It is undeniable that English is beginning to become a global language in most parts of the world by and large. It is spoken frequently especially in developed countries for instance The United States of America and The Republic of China. This is an inescapable process of globalisation. However, according to many experts in linguistics, English is dominating today’s modern world and thus, disregard mostly minority languages. Therefore, it is essential to consider both arguments including the history of how English gradually become dominant up to the present time, its’ significance for the international community and how the number of world population affects the widespread of English along with the negative impact of its’ dominance on minority languages of which linguists are aware of. The key to English globalisation and extension up to the current is basically due to the three eras which English had undergone in the past. According to Svartvik and Leech(2006): English benefited from three overlapping eras of world history.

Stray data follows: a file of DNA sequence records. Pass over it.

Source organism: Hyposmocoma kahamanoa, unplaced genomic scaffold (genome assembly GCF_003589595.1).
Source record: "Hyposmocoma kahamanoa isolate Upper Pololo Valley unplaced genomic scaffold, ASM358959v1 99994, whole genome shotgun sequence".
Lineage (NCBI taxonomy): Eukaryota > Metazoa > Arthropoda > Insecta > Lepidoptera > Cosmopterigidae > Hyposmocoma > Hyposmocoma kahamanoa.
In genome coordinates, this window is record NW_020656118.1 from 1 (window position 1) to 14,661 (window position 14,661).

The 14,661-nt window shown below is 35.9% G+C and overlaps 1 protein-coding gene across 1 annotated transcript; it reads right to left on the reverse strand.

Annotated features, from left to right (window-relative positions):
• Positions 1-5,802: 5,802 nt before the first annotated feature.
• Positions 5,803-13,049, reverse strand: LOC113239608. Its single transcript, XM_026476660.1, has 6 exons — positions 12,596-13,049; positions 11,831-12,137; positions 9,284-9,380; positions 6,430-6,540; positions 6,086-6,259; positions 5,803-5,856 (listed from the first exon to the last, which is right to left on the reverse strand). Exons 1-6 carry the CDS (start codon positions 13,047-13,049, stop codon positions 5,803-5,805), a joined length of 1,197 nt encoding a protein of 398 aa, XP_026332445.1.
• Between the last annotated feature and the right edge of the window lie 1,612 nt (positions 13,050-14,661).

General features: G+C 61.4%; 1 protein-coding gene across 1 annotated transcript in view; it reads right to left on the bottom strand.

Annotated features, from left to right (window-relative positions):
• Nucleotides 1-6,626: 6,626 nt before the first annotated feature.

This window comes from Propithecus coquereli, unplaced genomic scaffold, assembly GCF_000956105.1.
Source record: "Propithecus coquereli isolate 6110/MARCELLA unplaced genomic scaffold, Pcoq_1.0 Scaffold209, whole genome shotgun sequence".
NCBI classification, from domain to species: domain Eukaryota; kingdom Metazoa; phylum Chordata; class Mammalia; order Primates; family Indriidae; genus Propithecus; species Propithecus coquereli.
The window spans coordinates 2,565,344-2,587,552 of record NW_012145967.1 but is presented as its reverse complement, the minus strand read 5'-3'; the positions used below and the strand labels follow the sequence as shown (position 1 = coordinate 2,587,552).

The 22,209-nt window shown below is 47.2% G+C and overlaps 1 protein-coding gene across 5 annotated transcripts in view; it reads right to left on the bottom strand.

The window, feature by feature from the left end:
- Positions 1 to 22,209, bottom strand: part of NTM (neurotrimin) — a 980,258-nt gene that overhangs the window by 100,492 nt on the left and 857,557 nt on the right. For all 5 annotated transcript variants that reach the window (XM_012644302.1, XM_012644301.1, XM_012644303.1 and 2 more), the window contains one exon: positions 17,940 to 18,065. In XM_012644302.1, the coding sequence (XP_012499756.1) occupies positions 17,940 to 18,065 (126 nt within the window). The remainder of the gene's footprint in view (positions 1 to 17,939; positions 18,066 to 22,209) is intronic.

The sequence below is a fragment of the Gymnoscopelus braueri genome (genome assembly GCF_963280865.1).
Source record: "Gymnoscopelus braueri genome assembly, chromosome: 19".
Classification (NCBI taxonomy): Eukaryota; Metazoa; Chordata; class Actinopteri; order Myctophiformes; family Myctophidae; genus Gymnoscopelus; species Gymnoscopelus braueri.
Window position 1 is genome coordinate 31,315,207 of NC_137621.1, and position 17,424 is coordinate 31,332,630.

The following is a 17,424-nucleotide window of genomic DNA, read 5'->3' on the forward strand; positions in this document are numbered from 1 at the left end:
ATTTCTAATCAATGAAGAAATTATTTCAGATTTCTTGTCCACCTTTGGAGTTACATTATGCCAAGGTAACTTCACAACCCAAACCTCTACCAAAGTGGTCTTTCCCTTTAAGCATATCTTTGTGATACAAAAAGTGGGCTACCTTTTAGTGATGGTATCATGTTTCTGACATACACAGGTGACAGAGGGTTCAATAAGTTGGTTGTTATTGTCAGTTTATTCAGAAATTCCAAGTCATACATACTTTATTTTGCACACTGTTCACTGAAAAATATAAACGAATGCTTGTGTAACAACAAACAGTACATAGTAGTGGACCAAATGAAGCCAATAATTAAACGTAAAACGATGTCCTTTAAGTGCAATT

The first era was the imperial expansion of European powers which spread the use of English as well as of other languages, like Spanish, French and Portuguese around the world. The second is the era of technological revolution, beginning with the industrial revolution in which the English-speaking nations of Britain and United States took a leading part, and the later electronic revolution, led above all by the USA. The third is the era of globalization. (p.227)
The mentioned three eras are pertinent to one another, for example the second era namely the electronic revolution has introduced the Internet technology including e-mail, e-commerce, e-business and other e-activities which supports the third era, the globalisation era likely to take place (Svartvik and Leech, 2006). Further development of the globalisation era leads to the commonness of English in several fields such as science, technology and world trade. Scientists conduct their research in English. In addition, English is the base language of computers especially languages for programming.